I think the demographic idea is one that will pick up slowly but then increasingly, making it not crucial for 2011 or 2012.

DJ: Thanks Roger. It’s interesting that your list of favored countries fair well (I think) in terms of demographics.

What’s your rationale for allocating assets to the UK? Are you primarily trying to avoid the euro (which would also explain your exposure to Norway, Sweden and Switzerland)?

On the timing of demographics hitting the market, I think it depends on the mechanism. If it’s about baby boomers selling stocks, your right that it will take a few years. If it’s due to pressure on budgets, then the forecasts for retirement and medical benefits are already starting to impact policy, leading to fiscal tightening.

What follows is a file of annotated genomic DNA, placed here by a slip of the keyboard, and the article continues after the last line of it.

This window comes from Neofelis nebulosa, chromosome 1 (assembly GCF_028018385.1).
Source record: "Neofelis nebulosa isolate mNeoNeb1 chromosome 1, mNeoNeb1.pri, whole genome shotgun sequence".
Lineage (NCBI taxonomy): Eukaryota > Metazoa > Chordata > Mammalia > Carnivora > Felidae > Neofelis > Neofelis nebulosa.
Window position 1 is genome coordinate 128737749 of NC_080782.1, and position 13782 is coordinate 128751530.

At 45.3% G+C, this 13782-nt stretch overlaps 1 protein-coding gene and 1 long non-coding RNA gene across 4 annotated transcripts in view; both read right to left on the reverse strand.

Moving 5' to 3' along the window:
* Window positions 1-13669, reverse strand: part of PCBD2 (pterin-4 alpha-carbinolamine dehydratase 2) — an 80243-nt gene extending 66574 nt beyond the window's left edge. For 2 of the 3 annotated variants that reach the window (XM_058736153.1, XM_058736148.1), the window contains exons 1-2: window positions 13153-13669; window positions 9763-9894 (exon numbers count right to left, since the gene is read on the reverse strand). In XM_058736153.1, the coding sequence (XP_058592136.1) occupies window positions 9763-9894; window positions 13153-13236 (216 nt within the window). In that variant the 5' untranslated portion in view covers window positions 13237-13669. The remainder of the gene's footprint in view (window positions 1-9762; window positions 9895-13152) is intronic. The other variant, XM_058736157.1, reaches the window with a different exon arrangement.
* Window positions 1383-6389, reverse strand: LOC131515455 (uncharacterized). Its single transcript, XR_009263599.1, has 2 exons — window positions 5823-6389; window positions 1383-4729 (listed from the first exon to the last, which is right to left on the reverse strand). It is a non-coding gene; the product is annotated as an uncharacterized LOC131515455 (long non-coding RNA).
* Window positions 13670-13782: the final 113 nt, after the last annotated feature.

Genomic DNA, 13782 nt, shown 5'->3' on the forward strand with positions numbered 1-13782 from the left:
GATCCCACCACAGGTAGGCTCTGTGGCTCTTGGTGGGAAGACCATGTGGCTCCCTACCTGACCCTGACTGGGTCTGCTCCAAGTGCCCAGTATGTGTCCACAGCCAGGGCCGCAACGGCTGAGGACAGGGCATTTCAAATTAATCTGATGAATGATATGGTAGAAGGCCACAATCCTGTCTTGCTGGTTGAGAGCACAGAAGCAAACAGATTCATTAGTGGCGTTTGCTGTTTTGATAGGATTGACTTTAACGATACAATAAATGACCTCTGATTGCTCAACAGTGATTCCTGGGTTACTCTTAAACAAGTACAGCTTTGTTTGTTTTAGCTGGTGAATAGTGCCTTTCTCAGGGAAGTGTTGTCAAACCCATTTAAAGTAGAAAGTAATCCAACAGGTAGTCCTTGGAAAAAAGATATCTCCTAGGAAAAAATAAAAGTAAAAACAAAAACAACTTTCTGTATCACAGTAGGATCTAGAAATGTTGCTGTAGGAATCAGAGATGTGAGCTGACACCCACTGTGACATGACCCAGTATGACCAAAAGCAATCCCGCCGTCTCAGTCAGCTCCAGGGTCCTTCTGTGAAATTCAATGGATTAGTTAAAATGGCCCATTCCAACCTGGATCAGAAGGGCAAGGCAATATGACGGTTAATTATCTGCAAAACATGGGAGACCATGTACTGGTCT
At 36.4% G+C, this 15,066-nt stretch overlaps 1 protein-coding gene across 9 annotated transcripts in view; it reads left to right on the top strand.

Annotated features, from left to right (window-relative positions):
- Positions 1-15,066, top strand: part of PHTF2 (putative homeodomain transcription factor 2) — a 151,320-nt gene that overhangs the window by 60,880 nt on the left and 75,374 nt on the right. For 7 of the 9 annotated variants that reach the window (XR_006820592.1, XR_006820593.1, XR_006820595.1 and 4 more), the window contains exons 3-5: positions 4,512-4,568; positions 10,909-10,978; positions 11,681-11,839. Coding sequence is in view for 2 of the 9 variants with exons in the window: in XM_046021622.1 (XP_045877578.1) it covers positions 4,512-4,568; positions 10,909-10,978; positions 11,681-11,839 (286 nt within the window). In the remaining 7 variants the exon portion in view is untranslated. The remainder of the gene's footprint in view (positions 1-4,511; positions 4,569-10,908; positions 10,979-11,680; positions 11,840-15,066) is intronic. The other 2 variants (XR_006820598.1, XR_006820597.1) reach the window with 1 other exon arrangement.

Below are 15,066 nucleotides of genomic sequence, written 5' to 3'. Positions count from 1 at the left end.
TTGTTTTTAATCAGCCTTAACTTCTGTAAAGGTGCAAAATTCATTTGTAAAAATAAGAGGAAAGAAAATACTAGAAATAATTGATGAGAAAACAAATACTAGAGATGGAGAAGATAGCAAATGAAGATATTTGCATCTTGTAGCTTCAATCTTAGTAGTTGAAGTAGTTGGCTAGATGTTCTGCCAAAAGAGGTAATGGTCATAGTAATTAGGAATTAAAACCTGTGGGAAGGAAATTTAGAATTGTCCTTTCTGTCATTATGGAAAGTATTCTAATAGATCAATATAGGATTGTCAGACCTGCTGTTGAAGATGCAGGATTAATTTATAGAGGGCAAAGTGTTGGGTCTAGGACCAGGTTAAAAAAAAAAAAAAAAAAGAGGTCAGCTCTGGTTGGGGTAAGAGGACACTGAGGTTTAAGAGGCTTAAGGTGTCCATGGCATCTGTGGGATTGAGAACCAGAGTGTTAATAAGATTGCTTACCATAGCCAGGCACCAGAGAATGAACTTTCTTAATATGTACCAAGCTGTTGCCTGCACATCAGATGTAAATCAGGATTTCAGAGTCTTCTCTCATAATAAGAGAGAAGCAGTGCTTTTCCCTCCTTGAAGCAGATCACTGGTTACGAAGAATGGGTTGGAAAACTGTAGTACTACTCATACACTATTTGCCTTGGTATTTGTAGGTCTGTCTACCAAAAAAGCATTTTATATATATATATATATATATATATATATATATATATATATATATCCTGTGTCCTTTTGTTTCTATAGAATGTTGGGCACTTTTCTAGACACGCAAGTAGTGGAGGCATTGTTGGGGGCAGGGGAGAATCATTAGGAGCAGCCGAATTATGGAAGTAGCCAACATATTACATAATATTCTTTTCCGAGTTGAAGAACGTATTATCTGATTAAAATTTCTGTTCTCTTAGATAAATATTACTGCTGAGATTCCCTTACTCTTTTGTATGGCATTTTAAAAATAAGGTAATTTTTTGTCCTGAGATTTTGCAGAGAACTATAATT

RN: David, some countries probably do fare well but for now the thesis for the countries includes their balance sheet situations, GDP, unemployment and inflation along with demographics. The other important thing I consider is whether the countries have something that the world must have (usually something in the ground but cheap labor would work too).

I would note that I try to have countries with all sorts of attributes in the portfolio but the stories in Western Europe and Japan are simply too lousy for me to own.

As for why the UK, a long time ago we had BP, Barclays and Diageo. We sold BP in 2006, BCS in December 2007 and still have Diageo which is not necessarily about the UK but as it is domiciled there I consider it a UK company.